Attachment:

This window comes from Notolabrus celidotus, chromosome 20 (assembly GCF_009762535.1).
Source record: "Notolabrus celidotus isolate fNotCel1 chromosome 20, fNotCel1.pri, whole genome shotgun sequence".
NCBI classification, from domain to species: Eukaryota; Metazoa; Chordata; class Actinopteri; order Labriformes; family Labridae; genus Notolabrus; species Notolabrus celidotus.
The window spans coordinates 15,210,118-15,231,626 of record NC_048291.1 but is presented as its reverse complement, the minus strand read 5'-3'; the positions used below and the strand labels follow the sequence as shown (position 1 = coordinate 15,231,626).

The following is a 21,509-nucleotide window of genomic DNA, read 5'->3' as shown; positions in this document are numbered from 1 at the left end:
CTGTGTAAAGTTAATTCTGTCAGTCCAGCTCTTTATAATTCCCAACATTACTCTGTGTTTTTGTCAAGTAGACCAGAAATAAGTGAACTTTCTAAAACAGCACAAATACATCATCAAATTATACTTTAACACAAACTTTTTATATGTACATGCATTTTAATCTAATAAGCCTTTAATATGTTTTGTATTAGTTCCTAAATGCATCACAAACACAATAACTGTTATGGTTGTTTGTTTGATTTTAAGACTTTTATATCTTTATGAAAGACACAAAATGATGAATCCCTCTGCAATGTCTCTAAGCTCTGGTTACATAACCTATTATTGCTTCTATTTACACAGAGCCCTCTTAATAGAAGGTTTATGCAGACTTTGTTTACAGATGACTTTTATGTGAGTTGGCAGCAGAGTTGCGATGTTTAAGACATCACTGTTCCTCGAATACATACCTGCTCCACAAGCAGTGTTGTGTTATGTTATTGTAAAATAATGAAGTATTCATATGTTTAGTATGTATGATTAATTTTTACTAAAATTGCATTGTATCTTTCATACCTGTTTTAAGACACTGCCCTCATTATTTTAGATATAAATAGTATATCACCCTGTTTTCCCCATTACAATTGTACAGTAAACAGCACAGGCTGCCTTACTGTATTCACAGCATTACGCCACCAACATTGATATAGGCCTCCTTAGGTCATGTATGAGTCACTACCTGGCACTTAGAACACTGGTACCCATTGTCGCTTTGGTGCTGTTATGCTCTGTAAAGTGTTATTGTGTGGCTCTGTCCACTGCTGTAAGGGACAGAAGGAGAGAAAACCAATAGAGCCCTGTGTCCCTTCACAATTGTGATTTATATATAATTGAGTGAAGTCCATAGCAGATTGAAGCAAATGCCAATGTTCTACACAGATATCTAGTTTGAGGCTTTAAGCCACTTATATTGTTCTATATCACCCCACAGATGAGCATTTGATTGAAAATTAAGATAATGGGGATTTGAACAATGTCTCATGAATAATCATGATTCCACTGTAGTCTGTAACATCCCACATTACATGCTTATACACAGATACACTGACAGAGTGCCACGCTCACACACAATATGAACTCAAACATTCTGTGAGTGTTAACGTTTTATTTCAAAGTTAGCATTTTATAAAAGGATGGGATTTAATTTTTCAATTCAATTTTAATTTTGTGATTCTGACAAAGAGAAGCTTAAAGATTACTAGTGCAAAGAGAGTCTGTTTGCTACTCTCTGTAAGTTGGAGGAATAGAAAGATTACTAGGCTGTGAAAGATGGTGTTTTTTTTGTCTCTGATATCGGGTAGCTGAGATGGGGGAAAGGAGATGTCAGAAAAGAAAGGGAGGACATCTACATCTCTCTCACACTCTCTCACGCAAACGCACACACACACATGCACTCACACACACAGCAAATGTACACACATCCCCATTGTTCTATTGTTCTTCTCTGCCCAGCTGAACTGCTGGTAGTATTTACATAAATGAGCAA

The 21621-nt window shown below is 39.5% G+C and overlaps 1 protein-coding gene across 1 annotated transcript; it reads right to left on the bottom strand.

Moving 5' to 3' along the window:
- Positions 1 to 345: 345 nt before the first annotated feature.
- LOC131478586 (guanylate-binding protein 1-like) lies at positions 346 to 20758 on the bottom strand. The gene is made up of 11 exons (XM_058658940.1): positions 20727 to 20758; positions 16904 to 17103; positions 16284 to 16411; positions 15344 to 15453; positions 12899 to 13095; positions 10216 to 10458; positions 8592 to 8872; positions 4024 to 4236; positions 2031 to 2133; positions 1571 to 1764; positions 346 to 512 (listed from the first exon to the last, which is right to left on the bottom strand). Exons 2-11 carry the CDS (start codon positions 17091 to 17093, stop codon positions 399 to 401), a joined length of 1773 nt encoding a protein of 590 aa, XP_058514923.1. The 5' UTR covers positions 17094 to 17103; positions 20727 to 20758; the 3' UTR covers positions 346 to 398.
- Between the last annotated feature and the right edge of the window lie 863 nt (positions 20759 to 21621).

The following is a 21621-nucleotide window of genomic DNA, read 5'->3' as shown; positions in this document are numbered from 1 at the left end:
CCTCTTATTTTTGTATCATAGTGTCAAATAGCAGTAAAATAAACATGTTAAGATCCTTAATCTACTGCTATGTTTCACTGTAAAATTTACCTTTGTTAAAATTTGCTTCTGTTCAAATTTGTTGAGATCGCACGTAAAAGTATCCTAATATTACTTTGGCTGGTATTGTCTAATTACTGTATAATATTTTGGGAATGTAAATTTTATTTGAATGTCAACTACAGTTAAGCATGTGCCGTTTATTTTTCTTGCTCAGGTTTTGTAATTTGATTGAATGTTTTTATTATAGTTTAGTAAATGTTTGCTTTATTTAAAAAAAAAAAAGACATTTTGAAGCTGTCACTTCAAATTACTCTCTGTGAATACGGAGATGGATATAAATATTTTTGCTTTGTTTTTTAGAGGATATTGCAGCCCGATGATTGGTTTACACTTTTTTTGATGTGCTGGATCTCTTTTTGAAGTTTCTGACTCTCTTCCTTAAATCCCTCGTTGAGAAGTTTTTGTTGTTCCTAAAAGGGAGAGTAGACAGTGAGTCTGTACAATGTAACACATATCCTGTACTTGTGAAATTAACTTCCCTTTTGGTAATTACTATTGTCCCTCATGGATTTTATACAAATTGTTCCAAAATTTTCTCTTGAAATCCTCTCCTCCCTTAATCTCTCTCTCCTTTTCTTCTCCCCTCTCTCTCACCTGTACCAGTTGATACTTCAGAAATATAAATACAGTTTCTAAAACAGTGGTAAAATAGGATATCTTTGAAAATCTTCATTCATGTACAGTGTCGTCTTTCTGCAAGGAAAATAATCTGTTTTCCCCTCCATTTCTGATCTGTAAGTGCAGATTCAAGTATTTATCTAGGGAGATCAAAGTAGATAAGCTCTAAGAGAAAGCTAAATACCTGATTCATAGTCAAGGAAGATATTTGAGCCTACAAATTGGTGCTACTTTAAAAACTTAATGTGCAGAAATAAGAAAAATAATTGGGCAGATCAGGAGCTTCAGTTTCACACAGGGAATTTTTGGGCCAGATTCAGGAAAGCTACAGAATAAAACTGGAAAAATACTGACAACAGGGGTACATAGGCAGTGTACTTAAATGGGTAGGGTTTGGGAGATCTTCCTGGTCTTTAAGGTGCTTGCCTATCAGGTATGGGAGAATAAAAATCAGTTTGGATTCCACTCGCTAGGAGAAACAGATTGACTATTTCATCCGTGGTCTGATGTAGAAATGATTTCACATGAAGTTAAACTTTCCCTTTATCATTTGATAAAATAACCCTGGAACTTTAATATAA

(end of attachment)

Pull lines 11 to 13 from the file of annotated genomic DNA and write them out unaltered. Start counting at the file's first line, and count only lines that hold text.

- Between the last annotated feature and the right edge of the window lie 863 nt (positions 20759 to 21621).

The following is a 21621-nucleotide window of genomic DNA, read 5'->3' as shown; positions in this document are numbered from 1 at the left end:
CCTCTTATTTTTGTATCATAGTGTCAAATAGCAGTAAAATAAACATGTTAAGATCCTTAATCTACTGCTATGTTTCACTGTAAAATTTACCTTTGTTAAAATTTGCTTCTGTTCAAATTTGTTGAGATCGCACGTAAAAGTATCCTAATATTACTTTGGCTGGTATTGTCTAATTACTGTATAATATTTTGGGAATGTAAATTTTATTTGAATGTCAACTACAGTTAAGCATGTGCCGTTTATTTTTCTTGCTCAGGTTTTGTAATTTGATTGAATGTTTTTATTATAGTTTAGTAAATGTTTGCTTTATTTAAAAAAAAAAAAGACATTTTGAAGCTGTCACTTCAAATTACTCTCTGTGAATACGGAGATGGATATAAATATTTTTGCTTTGTTTTTTAGAGGATATTGCAGCCCGATGATTGGTTTACACTTTTTTTGATGTGCTGGATCTCTTTTTGAAGTTTCTGACTCTCTTCCTTAAATCCCTCGTTGAGAAGTTTTTGTTGTTCCTAAAAGGGAGAGTAGACAGTGAGTCTGTACAATGTAACACATATCCTGTACTTGTGAAATTAACTTCCCTTTTGGTAATTACTATTGTCCCTCATGGATTTTATACAAATTGTTCCAAAATTTTCTCTTGAAATCCTCTCCTCCCTTAATCTCTCTCTCCTTTTCTTCTCCCCTCTCTCTCACCTGTACCAGTTGATACTTCAGAAATATAAATACAGTTTCTAAAACAGTGGTAAAATAGGATATCTTTGAAAATCTTCATTCATGTACAGTGTCGTCTTTCTGCAAGGAAAATAATCTGTTTTCCCCTCCATTTCTGATCTGTAAGTGCAGATTCAAGTATTTATCTAGGGAGATCAAAGTAGATAAGCTCTAAGAGAAAGCTAAATACCTGATTCATAGTCAAGGAAGATATTTGAGCCTACAAATTGGTGCTACTTTAAAAACTTAATGTGCAGAAATAAGAAAAATAATTGGGCAGATCAGGAGCTTCAGTTTCACACAGGGAATTTTTGGGCCAGATTCAGGAAAGCTACAGAATAAAACTGGAAAAATACTGACAACAGGGGTACATAGGCAGTGTACTTAAATGGGTAGGGTTTGGGAGATCTTCCTGGTCTTTAAGGTGCTTGCCTATCAGGTATGGGAGAATAAAAATCAGTTTGGATTCCACTCGCTAGGAGAAACAGATTGACTATTTCATCCGTGGTCTGATGTAGAAATGATTTCACATGAAGTTAAACTTTCCCTTTATCATTTGATAAAATAACCCTGGAACTTTAATATAA